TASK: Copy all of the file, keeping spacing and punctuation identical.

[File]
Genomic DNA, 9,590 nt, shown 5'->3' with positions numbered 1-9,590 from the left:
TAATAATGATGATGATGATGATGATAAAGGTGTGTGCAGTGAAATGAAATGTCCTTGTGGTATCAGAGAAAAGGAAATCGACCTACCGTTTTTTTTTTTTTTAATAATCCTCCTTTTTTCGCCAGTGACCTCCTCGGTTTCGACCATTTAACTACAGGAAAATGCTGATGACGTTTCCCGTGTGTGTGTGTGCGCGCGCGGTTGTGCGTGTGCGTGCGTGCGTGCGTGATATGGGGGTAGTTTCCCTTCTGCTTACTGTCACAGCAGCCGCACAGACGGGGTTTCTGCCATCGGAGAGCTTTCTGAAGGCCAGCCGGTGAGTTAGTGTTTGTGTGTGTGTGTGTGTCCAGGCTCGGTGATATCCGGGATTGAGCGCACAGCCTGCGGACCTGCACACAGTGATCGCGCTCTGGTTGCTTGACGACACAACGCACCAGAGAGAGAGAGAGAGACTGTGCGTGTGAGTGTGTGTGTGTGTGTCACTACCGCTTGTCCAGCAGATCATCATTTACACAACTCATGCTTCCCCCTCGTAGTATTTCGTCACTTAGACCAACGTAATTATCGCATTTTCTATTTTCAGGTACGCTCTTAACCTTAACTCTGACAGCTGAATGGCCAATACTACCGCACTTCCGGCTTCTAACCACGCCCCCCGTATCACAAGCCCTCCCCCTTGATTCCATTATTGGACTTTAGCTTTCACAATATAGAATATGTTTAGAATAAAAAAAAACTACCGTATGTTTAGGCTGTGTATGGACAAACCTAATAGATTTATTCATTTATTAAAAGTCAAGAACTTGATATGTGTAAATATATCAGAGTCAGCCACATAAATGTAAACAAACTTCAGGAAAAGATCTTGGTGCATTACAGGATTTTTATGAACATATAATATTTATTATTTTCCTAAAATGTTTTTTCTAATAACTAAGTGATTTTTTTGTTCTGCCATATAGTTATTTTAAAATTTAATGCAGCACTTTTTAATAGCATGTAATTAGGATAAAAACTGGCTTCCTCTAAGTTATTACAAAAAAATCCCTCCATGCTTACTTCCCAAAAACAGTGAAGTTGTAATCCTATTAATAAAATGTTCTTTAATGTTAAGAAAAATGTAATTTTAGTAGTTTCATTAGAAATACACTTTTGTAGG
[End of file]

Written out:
Genomic DNA, 9,590 nt, shown 5'->3' with positions numbered 1-9,590 from the left:
TAATAATGATGATGATGATGATGATAAAGGTGTGTGCAGTGAAATGAAATGTCCTTGTGGTATCAGAGAAAAGGAAATCGACCTACCGTTTTTTTTTTTTTTAATAATCCTCCTTTTTTCGCCAGTGACCTCCTCGGTTTCGACCATTTAACTACAGGAAAATGCTGATGACGTTTCCCGTGTGTGTGTGTGCGCGCGCGGTTGTGCGTGTGCGTGCGTGCGTGCGTGATATGGGGGTAGTTTCCCTTCTGCTTACTGTCACAGCAGCCGCACAGACGGGGTTTCTGCCATCGGAGAGCTTTCTGAAGGCCAGCCGGTGAGTTAGTGTTTGTGTGTGTGTGTGTGTCCAGGCTCGGTGATATCCGGGATTGAGCGCACAGCCTGCGGACCTGCACACAGTGATCGCGCTCTGGTTGCTTGACGACACAACGCACCAGAGAGAGAGAGAGAGACTGTGCGTGTGAGTGTGTGTGTGTGTGTCACTACCGCTTGTCCAGCAGATCATCATTTACACAACTCATGCTTCCCCCTCGTAGTATTTCGTCACTTAGACCAACGTAATTATCGCATTTTCTATTTTCAGGTACGCTCTTAACCTTAACTCTGACAGCTGAATGGCCAATACTACCGCACTTCCGGCTTCTAACCACGCCCCCCGTATCACAAGCCCTCCCCCTTGATTCCATTATTGGACTTTAGCTTTCACAATATAGAATATGTTTAGAATAAAAAAAAACTACCGTATGTTTAGGCTGTGTATGGACAAACCTAATAGATTTATTCATTTATTAAAAGTCAAGAACTTGATATGTGTAAATATATCAGAGTCAGCCACATAAATGTAAACAAACTTCAGGAAAAGATCTTGGTGCATTACAGGATTTTTATGAACATATAATATTTATTATTTTCCTAAAATGTTTTTTCTAATAACTAAGTGATTTTTTTGTTCTGCCATATAGTTATTTTAAAATTTAATGCAGCACTTTTTAATAGCATGTAATTAGGATAAAAACTGGCTTCCTCTAAGTTATTACAAAAAAATCCCTCCATGCTTACTTCCCAAAAACAGTGAAGTTGTAATCCTATTAATAAAATGTTCTTTAATGTTAAGAAAAATGTAATTTTAGTAGTTTCATTAGAAATACACTTTTGTAGG